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Jim Krause | Classes | P356 TV Studio Production

Drama Exercise


In lab you and your group will produce a professional-looking dramatic scene that lasts anywhere from 3 to 6 minutes. This exercise is meant to test your visualization, blocking, producing & directing skills. It will also give you a chance to add a piece to your portfolio. This exercise is worth a total of 45 points and has both individual and group components.

Proposals and Pitch - 5 points (individually graded)

Individually you will each submit:

  • Program proposal (a treatment helps, but is not required for the initial pitches)
  • Pitch (your presentation to your fellow students)

Pre-Production - 15 points

As a group, you will create a Pre--Production packet, which will include:

  • Program proposal
  • treatment
  • script
  • storyboards
  • floor plan
  • lighting plot
  • list of props, wardrobe, or special gear required

You will need to find talent (not members from your group), block the scene, rehearse and prepare sound effects, graphics, and music. Please make sure you rehearse the scene a few times in the weeks before the production is scheduled. Unrehearsed projects are always terrible and tend to waste everyone's time.

Rehearsed talent and thoughtful lighting, blocking, and framing are the core of what this exercise is about.

Production - 20 points (group grade)

As a group you will produce the project. It is expected that members of your group will carry out the key roles (producer, director, etc.).

Post-Production - 5 points (individually graded)

You will turn in a one page (minimum) critique the week after you produce your project. Address the group's pre-production efforts and the overall success or lack of it. Brownie points will be given for students who submit a version on IU Box of the final production.


  • Time: 3.5-6 minutes
  • Graphics: You must have a slate, title, and credits. Please consider your visual design treatment (colors, font, style, etc.) and design graphics accordingly. You might want to incorporate titles into an intro video, which could also set the location, time, and mood. It's important to credit your talent and crew.
  • Music/SFX: Your group must use at least one cut of music and one sound effect or sound bed. You might start and close your piece with some music. A background bed of sound can help "sell" the location (inside a diner, on a plane, etc.)
  • Talent: Members of your group can not function as talent for your own production. Talent should be drawn from other groups or outside sources. You should also be willing to serve as "talent" for another group.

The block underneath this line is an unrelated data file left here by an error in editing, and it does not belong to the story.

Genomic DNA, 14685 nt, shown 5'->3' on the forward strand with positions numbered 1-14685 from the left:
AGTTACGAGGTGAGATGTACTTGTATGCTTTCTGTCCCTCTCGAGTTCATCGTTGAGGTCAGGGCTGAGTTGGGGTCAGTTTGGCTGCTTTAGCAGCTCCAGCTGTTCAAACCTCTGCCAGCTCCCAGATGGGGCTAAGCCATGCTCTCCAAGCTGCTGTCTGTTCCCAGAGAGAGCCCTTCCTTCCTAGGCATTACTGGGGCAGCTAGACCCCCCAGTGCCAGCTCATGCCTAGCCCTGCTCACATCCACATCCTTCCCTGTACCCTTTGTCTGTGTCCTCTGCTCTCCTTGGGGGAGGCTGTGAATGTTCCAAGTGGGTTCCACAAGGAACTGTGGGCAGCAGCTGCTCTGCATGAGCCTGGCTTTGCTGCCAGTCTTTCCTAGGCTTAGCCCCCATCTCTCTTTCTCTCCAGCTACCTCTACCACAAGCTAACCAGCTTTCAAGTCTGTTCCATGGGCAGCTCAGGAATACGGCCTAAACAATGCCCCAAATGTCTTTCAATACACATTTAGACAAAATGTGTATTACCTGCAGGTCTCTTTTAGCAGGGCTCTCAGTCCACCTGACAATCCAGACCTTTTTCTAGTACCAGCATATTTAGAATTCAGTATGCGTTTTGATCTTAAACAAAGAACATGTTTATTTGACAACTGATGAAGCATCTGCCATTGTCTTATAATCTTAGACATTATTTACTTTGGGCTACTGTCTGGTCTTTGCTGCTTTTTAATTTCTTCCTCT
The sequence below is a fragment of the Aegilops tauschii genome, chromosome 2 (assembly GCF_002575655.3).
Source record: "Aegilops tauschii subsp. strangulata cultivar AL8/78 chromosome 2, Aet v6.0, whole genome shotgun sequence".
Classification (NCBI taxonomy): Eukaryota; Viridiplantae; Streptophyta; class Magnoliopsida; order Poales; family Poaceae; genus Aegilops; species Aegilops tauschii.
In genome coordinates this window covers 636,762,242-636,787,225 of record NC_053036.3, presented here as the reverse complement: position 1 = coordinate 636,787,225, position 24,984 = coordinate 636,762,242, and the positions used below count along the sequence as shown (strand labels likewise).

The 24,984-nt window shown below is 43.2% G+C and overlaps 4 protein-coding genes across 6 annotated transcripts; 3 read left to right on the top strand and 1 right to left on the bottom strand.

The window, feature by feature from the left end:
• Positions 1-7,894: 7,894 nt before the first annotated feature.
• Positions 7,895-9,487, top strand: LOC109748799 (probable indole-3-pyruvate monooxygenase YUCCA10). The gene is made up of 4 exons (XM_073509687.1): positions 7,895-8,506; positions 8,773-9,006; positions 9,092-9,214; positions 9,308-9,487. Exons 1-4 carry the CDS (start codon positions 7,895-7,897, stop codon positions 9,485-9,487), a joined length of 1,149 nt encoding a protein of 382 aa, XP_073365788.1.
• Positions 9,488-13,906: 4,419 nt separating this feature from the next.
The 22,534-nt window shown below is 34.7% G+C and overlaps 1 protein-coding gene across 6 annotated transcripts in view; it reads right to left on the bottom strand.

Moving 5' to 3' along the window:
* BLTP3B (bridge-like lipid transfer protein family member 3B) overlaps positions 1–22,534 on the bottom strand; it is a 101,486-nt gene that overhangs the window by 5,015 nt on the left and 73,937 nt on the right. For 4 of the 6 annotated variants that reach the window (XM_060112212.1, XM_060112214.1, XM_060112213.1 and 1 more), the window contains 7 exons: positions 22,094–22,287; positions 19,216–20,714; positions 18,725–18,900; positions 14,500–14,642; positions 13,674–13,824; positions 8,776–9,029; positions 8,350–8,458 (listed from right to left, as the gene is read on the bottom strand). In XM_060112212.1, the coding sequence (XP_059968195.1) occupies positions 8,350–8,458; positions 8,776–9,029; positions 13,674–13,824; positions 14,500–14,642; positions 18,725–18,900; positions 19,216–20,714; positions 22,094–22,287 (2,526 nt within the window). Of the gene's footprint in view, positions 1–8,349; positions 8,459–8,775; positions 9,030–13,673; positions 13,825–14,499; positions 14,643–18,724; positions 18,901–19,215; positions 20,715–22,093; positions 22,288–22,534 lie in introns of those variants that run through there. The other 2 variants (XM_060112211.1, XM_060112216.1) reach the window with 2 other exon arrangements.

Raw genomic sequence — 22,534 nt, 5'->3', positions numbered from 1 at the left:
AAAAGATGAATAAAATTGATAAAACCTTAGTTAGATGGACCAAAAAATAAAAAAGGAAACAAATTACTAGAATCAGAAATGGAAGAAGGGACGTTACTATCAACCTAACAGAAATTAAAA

• Wardrobe & Props: Your groups is responsible for making sure the talen has any required costumes, props, and accessories.

Suggestions: Select a scene that works by iteself and is feasible to produce in the studio. Good scenes have a beginning, middle and end. The scene may be from a TV show, a movie or of your own creation. A good on-line source of scripts is Feel free to rewrite scenes to make them more suitable for your tastes and resources. So if a scene has 7 people, you could rewrite it so that you only need 4. Avoid comedy (unless you are good at it :-) Minimalistic sets can artfully represent complex environments. The most important aspects aren't set & costumes, but talent, blocking & lighting.


Week 1:

During lab, everyone will pitch their dramatic scenes. So be sure to bring the following to lab:

  • Pitch/Proposal (Describe the scene, scenario and action)
  • Script (detailed, two-column script or film style with clear storyboards)

We'll vote on ideas and assign production teams and times.

If your scene is selected, you will act as the "producer" and secure on-camera talent for your production and delegate responsibilities. You should designate responsibility. Consider who in your group can be in charge of securing props, creating graphics, carrying out sound design, etc. Make sure your talent gets a copy of the script ASAP so they can learn the story and their lines.

Week 2:
  • Refine script
  • Block and storyboard key shots (Do they work with your floor plan? If not, revise your floor plan.)
  • Have a Dry Run / Blocking rehearsal (refine blocking, delivery, make sure you can get close-ups of key dramatic moments).
  • Rehearse some more.
  • Build soundtrack, decide on microphone strategy
  • Create graphics ahead of time
  • Create camera shot sheets

On the day of your production, it is vital that you come to lab prepared!


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